Ockham Ruined Everything!

Just look at him. Would you trust this man with a razor?

While I compose my response to Dan’s provocative post, the more cerebral will enjoy reading this reflection from Michael Brendan Dougherty on some dangerous tendencies in certain quarters to romanticize the High Middle Ages and blame all our problems on Ockham and Luther. For those who are interested in such historical/philosophical questions, it’s worth the read just for the part about “medieval hipster ironies.” More broadly, the warning against “reverse Whiggism” is much needed. My long-term interest in drawing on John Locke as a moral and cultural resource (while being mindful of his theological and metaphysical limitations) is all of a piece with this. And so, in a broader sense, is the moral consensus idea.

Moral consensus stands against both optimistic and pessimistic Whiggisms. The thing they have in common is elevating some past historical moment (the Glorious Revolution and the American founding on one side, the High Middle Ages on the other side) as a great historical culmination, the ultimate manifestation of the moral law (and even the gospel) in the social order. A central insight of the moral conensus view, which traces its roots through Augustine, is that human civilization is always a realm of compromise – is always a place of moral/spiritual edification and failure simultaneously – such that no particular social order or cultural situation is ever a final destination or moral entelechy. There is no end zone for the moral/spiritual development of human civilization; there is only the best compromise available in each situation.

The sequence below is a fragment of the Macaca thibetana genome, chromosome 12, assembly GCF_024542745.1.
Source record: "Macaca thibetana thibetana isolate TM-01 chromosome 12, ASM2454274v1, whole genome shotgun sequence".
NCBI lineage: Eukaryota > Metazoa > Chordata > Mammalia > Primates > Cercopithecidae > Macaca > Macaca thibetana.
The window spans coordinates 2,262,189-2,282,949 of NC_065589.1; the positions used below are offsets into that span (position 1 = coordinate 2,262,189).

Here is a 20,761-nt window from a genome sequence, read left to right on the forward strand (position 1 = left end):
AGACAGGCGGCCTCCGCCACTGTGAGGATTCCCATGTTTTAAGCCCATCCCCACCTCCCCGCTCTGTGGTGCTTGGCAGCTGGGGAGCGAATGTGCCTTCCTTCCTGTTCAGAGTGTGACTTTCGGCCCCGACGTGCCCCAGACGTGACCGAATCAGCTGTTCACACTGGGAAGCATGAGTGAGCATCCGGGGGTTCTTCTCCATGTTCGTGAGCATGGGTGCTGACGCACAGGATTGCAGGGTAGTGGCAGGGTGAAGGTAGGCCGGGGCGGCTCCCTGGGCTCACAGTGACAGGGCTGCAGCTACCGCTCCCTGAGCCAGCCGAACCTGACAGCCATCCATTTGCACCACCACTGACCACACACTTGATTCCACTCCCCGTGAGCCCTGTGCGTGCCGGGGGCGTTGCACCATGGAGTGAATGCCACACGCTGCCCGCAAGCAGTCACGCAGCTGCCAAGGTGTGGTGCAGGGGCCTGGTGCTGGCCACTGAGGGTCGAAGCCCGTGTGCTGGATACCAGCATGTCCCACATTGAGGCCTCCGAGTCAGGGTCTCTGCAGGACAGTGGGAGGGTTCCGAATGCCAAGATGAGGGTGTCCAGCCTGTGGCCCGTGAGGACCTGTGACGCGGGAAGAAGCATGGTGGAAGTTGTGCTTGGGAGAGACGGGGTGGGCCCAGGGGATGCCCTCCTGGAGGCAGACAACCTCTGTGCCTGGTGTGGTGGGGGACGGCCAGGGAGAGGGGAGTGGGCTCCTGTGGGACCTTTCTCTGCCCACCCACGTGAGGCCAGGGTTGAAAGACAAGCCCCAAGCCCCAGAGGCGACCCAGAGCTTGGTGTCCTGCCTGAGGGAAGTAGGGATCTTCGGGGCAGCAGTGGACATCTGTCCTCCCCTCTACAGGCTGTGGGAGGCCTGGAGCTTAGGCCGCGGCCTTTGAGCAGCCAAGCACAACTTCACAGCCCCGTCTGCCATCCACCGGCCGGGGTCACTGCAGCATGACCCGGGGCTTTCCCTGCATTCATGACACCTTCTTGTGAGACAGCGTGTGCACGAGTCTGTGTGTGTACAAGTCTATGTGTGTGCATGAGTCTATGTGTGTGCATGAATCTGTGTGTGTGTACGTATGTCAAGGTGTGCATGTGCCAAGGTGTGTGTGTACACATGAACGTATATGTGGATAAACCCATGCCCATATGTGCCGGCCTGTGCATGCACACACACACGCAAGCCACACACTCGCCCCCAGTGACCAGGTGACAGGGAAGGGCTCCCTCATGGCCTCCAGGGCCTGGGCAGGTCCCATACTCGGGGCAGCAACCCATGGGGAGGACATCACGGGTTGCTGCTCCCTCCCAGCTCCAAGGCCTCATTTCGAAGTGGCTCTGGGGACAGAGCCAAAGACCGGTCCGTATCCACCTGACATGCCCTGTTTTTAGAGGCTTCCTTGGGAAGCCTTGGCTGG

Hmm. Maybe I’ve already composed my response to Dan after all!

5 Thoughts.

  1. I only threw that in to see if you knew it. :)

    It means the condition of a thing that has fully achieved its potential, a thing whose implicit “essence” (to use Aristotelian terms) is fully realized in actuality. Locke’s rejection of Aristotelian essentialism is heavily invested in the claim that we cannot have an adequate conception of a thing’s essence if we have no experience of its entelechy. (Although Locke would never have actually used the Greek jargon.) The position I’m staking out is middle ground between Aristotle and Locke; I agree with Locke that we never experience an entelechy and therefore our concepts of the essence of things always remain subject to revision – they are never final – but I disagree with Locke that these concepts are therefore never adequate for our purposes. And in his better moments I think even Locke himself often rose above the excesses of his limited metaphysics.

  2. And when the Ockhamites stopped believing in God’s all-powerful Will, they started to believe in theirs. Without a heaven, earth must be transformed into heaven. If God’s will will not change the world, we will change the world. And the wars, the blood, the fascists, and the Marxists were born.

    Christi pax,

    Lucretius

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